Posted by Holly on Sunday, March 22, 2015 comments ( 2 )
What says, "I love you" more than a grain mill? This Valentine's Day the boys gifted me this awesome GrainMaker grain mill. We just love homemade bread, noodles, hot cereals, and baked goods. Grinding our own flour is the next step in having more whole grains in our diet.
Straight out of the box we couldn't resist grinding a cup of flour. Paul was thrilled to pour in the wheat berries and turn the big "pirate wheel."
We have the GrainMaker Grain Mill Model No. 99 which can grind grain, seeds, legumes, and nuts.
All I have to say is that we are impressed with our american made grain mill built in Montana.
Posted by Holly on Saturday, March 14, 2015 comments ( 0 )
Since January, my seed-obsessed husband and son have spent hours, more like days, pouring over seed catalogs picking out new varieties to grow this summer. When the seeds arrive in the mail, they literally drop everything they are doing and meticulously read the entire seed packet. They practically salivate imagining all of the delicious food they will enjoy in the upcoming months.
After arriving in the mail, the seeds are placed in the somewhat organized seed box that is literally bursting with seeds this time of year. Even though we have plenty of seeds left over from previous years, Jon couldn't resist trying new unique varieties like the Pepino Melon, Cosmic Purple Carrots, Purple Cauliflower and Amarilla (yellow) tomatillos.
Using Jon's handy seed starting program, seeds are planted in our recycled wooden seed trays made with re-purposed pallets. This season Jon's soil mixture includes: 1 part potting soil, 1 part Beat's Peat Coconut Coir, 1 part Vermiculite, and 1/4 part Perlite.
We really like our homemade plant labels using recycled yogurt containers.
Every year there is a shortage of onions in our home. With all the canning and cooking, we always run out around the first of the year. This year we are growing 5 different varieties (Walla Walla, Martina, Bronze D'Amposta, Red of Florence and Australian Brown) for about 500 onions total. Plus about 100 Zebrune shallots.
This is our Glow Panel 45 watt LED light we purchased seven years ago when we had a backyard suburban lot for growing food. Now that we have a garden approximately 50 x 100 feet, we likely need about 10 of these. Maybe next year we will have a better setup.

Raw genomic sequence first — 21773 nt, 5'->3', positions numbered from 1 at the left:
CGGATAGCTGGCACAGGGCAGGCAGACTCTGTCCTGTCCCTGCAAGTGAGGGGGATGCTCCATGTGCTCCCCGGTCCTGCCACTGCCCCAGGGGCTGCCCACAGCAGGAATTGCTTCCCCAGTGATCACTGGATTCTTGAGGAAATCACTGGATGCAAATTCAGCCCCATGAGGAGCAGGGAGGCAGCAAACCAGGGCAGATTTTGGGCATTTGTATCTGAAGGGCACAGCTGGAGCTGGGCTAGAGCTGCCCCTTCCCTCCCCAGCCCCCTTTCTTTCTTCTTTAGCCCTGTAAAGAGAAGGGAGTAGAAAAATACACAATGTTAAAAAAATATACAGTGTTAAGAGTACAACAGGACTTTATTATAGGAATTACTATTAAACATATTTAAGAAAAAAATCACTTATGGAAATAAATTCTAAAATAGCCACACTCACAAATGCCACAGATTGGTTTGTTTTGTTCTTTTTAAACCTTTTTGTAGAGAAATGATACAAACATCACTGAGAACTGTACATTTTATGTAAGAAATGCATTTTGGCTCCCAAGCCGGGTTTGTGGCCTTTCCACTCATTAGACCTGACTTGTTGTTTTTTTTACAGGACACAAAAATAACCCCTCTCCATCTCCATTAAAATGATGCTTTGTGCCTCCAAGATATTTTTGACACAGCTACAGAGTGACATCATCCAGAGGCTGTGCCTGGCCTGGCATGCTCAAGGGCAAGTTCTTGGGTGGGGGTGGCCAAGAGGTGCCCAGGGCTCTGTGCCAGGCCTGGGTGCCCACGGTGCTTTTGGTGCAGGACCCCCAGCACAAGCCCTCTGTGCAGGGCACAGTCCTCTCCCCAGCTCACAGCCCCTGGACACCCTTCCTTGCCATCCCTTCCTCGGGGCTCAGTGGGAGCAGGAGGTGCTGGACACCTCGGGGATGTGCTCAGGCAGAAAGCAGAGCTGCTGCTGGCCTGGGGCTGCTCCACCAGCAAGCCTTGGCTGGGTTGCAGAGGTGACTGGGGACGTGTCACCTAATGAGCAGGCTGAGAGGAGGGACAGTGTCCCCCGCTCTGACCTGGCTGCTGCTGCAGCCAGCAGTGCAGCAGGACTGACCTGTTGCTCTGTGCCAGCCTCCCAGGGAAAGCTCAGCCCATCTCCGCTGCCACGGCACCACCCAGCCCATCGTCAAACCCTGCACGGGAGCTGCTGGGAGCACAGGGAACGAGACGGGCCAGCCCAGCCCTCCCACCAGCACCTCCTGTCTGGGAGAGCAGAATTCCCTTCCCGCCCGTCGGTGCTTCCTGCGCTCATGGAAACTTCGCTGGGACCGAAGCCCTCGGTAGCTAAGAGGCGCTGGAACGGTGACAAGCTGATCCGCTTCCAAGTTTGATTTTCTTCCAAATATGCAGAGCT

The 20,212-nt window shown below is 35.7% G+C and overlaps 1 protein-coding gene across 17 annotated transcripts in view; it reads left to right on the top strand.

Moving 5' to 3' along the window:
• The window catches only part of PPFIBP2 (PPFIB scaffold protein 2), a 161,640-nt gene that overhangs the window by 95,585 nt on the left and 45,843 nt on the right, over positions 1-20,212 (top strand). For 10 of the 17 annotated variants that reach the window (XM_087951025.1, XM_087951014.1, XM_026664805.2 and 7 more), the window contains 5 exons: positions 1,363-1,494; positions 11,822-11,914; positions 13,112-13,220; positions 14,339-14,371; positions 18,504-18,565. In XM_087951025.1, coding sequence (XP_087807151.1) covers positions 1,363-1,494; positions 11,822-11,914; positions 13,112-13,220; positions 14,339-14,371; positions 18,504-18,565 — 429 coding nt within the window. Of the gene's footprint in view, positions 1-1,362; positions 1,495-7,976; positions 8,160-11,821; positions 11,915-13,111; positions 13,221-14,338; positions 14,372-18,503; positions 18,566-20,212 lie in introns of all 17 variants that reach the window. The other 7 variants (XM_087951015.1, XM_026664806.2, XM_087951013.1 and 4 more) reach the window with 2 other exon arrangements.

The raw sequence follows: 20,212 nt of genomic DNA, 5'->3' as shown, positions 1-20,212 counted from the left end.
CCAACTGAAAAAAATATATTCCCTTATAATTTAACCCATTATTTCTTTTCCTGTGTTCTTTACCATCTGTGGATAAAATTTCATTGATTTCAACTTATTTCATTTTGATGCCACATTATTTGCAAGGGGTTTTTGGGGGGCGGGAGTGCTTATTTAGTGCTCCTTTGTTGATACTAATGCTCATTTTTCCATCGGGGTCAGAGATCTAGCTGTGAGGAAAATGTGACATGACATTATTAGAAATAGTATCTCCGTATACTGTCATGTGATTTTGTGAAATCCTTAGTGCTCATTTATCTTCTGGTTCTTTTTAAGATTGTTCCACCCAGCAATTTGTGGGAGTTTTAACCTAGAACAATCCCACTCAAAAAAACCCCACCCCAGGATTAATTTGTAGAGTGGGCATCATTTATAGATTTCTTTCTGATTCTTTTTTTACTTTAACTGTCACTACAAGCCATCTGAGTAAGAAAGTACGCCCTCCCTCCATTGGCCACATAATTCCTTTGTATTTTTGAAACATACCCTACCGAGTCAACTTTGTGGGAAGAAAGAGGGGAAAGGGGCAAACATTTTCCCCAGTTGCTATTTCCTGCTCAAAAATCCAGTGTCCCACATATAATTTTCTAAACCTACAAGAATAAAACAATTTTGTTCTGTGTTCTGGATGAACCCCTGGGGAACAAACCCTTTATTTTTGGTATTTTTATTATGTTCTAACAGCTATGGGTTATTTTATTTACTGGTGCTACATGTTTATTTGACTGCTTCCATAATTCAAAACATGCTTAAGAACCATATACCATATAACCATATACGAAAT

Posted by Holly on Sunday, March 1, 2015 comments (1)
This February we received about 10 inches of snow over a few days. We live in the Mountain State so we don't have to go far for a good sledding hill!
Even though it's cocoa season, we couldn't resist bringing out the ice cream maker. We haven't purchased ice cream in at least five years and find the store varieties way too sweet for our liking, not to mention all of the unnecessary additives our bodies don't need. Snow is free and the best thing to use for keeping the cream cold while churning. Our ice cream maker is an antique White Mountain hand crank churn we found at a flea market. It is Made in the USA, We have our churn sitting inside a 5 gallon pail because there is a crack on the bottom that leaks water.
After 30 minutes or so of churning the cream is starting to thicken.
The key to using old churns is to submerse the entire bucket in water for at least 24 hours before using it so the wood slats swell and hold the ice water. As you can see, even with a slight crack, the pail still holds the ice water pretty well. It took five days for the pail to dry out again.
Yum...mint chocolate chip ice cream! There are recipes using snow with the milk, but we prefer the recipe found on the back of the Morton Ice Cream Salt box. We reduced the recipe by half with a few other slight variations:
1 1/4 cup granulated sugar
1/2 T lemon juice
1/8 tsp. salt
3.5 cups heavy whipping cream (local Homestead Creamery brand)
1 cup whole milk (Whole Creamline Milk Homestead Creamery brand)
1 tsp. vanilla extract
2 tsp. mint extract
2 drops green food coloring
1.5 cups chopped chocolate chips (Ghirardelli Bittersweet chocolate).
According to several websites, this White Mountain Ice Cream churn was made in 1923. More than 90 years and the thing still works! I can only imagine how many revolutions that handle has had in its life so far.
Posted by Holly on Sunday, February 22, 2015 comments ( 0 )